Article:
The pressure roller 152 has the same constitution as the fixation roller 151 except that the elastic layer is constituted by a 3 mm-thick silicone rubber layer so as to ensure a fixation nip by the elastic layer.

A pressing force of the pressure roller 152 against the fixation roller 151 is set to 50 kg in total, and a length of the fixation nip in a recording material conveyance direction is set to 5 mm.

The separation roller 153 and the tension roller 154 are constituted by an aluminum-mode hollow pipe.

Further, in an area extending from the fixation roller 151 to the separation roller 153, the cooling fan 155 as a cooling mean for cooling the recording material hermetically held on the fixation belt 156 is disposed. The cooling fan 155 cools the recording material to be readily peeled from the fixation belt 156, thus preventing failure in conveyance of the recording material.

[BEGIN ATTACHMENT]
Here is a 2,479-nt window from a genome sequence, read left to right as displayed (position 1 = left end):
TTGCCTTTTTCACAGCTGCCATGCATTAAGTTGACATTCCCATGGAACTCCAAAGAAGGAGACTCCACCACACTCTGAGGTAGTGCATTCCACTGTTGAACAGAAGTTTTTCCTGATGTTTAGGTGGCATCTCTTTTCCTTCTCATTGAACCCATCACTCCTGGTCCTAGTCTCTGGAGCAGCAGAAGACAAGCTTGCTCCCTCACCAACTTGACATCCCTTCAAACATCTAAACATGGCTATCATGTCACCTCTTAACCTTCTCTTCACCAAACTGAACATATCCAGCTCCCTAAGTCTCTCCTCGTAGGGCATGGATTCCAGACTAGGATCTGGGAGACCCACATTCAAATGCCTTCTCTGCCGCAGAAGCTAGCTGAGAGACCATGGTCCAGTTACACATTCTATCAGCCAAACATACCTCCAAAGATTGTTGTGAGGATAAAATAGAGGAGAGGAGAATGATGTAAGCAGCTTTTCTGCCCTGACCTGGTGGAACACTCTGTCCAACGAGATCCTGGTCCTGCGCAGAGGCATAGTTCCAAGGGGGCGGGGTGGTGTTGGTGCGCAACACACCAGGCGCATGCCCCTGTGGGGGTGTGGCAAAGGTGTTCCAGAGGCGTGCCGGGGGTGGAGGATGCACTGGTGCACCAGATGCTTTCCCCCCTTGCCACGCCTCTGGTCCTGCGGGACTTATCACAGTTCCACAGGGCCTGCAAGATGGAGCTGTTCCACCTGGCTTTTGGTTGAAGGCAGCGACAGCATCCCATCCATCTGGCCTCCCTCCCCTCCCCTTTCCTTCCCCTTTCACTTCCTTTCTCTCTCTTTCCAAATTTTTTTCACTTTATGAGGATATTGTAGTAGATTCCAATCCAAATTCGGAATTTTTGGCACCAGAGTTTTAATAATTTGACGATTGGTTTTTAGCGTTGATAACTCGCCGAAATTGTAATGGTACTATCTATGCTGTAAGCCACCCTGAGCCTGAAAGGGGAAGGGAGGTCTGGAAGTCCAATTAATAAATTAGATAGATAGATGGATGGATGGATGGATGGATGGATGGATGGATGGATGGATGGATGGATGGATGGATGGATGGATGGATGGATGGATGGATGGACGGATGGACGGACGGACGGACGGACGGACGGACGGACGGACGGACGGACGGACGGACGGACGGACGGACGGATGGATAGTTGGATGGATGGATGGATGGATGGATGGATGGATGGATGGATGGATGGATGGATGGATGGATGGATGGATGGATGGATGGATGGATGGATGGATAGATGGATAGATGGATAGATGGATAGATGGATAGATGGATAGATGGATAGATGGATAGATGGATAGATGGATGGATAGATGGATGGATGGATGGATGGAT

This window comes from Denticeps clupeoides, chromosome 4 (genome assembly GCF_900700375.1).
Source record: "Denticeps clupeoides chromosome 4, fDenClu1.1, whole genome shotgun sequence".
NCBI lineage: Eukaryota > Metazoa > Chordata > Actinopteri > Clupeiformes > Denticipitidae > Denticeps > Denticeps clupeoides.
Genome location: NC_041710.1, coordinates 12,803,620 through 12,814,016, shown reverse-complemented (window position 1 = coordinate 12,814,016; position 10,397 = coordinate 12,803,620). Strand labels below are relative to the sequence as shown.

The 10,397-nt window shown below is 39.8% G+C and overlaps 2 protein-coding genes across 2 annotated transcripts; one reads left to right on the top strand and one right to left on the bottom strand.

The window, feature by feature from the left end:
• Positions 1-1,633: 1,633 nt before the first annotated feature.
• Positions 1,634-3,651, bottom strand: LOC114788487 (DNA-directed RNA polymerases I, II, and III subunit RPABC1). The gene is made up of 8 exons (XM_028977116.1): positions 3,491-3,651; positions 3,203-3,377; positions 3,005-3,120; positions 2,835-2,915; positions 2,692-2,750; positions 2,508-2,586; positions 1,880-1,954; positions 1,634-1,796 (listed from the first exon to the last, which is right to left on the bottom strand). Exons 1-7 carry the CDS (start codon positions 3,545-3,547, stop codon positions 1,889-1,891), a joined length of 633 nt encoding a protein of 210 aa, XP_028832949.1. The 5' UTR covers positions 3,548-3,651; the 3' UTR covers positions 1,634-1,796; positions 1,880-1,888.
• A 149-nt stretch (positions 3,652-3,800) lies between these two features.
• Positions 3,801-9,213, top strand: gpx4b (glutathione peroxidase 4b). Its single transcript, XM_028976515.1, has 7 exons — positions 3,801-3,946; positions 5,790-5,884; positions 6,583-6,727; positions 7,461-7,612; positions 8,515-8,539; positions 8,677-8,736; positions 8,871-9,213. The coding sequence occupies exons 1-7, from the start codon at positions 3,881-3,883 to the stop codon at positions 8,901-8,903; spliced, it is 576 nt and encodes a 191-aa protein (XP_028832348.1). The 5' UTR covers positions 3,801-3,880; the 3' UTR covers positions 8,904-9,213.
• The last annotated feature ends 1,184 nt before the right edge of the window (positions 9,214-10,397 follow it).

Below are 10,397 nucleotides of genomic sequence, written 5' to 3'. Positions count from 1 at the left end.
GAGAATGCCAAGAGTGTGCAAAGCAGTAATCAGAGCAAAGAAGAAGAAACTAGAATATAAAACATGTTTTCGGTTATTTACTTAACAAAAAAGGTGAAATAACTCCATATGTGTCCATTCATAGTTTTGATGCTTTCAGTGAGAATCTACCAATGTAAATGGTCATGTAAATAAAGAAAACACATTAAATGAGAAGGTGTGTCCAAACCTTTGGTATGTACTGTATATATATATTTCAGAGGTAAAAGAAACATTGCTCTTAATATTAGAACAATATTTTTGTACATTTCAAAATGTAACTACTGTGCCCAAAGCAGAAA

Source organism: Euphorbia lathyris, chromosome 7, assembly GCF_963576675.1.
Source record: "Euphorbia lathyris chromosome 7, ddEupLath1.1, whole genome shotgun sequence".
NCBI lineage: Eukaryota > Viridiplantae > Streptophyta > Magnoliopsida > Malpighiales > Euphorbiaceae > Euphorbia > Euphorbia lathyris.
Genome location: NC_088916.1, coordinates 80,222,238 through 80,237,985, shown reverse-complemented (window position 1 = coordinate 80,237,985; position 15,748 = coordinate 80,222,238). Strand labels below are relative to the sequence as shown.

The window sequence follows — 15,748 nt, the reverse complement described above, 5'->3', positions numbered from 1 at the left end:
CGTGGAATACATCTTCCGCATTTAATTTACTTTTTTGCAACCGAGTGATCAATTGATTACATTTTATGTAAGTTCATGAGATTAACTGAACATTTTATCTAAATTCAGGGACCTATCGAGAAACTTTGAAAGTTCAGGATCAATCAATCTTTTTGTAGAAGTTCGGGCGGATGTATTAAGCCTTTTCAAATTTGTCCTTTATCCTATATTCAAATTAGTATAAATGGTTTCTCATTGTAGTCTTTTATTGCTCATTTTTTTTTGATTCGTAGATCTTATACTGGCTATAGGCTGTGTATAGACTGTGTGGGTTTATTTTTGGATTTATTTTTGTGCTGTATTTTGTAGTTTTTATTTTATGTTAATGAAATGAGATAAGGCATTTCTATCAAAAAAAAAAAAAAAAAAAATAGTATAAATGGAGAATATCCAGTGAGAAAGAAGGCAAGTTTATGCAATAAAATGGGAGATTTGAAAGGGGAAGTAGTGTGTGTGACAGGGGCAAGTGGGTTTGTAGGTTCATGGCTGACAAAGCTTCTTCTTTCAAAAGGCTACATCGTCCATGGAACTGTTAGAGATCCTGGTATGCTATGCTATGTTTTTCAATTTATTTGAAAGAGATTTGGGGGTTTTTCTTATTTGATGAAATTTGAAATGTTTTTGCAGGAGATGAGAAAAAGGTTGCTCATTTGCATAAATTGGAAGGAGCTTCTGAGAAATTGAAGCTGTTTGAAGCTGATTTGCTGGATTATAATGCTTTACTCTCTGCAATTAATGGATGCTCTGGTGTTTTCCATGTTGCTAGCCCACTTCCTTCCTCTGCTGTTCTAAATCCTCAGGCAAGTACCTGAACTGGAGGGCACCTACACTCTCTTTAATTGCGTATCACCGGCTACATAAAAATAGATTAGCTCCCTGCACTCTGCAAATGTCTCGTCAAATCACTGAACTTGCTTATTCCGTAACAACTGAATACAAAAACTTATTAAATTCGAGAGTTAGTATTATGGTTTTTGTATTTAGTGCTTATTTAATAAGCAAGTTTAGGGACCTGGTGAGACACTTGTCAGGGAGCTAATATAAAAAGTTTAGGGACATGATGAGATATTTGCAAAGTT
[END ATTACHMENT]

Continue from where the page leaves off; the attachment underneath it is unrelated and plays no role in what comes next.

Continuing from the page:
Further, air flow in a direction perpendicular to the drawing face of FIG. 18 is generated by the cooling fan 155. In the present invention, as the cooling means, other than the cooling fan 155, it is also possible to use a circulation-type cooling apparatus, comprising Peltier device, a heat pipe, and water, which contacts and cools the fixation belt 156.

Further, the fixation belt 156 is supplied with a predetermined tension by the tension roller 154. The fixation belt 156 is rotated by the rotation of the fixation roller 151 in a clockwise direction.

Next, a fixation operation of the fixation apparatus 122 will be explained.

A CPU supplies electric power to the halogen lamps contained in the fixation and pressure rollers 151 and 152 to control surface temperatures of the rollers so that they are increased and kept at a predetermined fixation temperature (close to 180 C.).